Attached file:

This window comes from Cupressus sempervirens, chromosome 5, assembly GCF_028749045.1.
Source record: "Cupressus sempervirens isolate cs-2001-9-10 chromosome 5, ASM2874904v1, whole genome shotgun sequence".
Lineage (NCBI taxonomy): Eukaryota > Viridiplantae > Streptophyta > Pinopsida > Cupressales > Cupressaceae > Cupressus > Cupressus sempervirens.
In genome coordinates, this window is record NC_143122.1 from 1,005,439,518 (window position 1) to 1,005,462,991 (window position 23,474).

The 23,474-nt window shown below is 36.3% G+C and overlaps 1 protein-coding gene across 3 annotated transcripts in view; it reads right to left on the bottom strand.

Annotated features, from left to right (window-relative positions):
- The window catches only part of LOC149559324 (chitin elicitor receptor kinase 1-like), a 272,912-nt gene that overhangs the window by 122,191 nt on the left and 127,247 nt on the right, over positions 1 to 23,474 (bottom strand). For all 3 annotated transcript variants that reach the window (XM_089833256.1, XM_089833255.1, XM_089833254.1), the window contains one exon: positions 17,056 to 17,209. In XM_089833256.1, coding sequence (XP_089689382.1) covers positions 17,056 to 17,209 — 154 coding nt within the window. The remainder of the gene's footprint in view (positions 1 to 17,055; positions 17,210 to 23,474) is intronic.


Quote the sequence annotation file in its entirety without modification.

This window comes from Cupressus sempervirens, chromosome 5, assembly GCF_028749045.1.
Source record: "Cupressus sempervirens isolate cs-2001-9-10 chromosome 5, ASM2874904v1, whole genome shotgun sequence".
Lineage (NCBI taxonomy): Eukaryota > Viridiplantae > Streptophyta > Pinopsida > Cupressales > Cupressaceae > Cupressus > Cupressus sempervirens.
In genome coordinates, this window is record NC_143122.1 from 1,005,439,518 (window position 1) to 1,005,462,991 (window position 23,474).

The 23,474-nt window shown below is 36.3% G+C and overlaps 1 protein-coding gene across 3 annotated transcripts in view; it reads right to left on the bottom strand.

Annotated features, from left to right (window-relative positions):
- The window catches only part of LOC149559324 (chitin elicitor receptor kinase 1-like), a 272,912-nt gene that overhangs the window by 122,191 nt on the left and 127,247 nt on the right, over positions 1 to 23,474 (bottom strand). For all 3 annotated transcript variants that reach the window (XM_089833256.1, XM_089833255.1, XM_089833254.1), the window contains one exon: positions 17,056 to 17,209. In XM_089833256.1, coding sequence (XP_089689382.1) covers positions 17,056 to 17,209 — 154 coding nt within the window. The remainder of the gene's footprint in view (positions 1 to 17,055; positions 17,210 to 23,474) is intronic.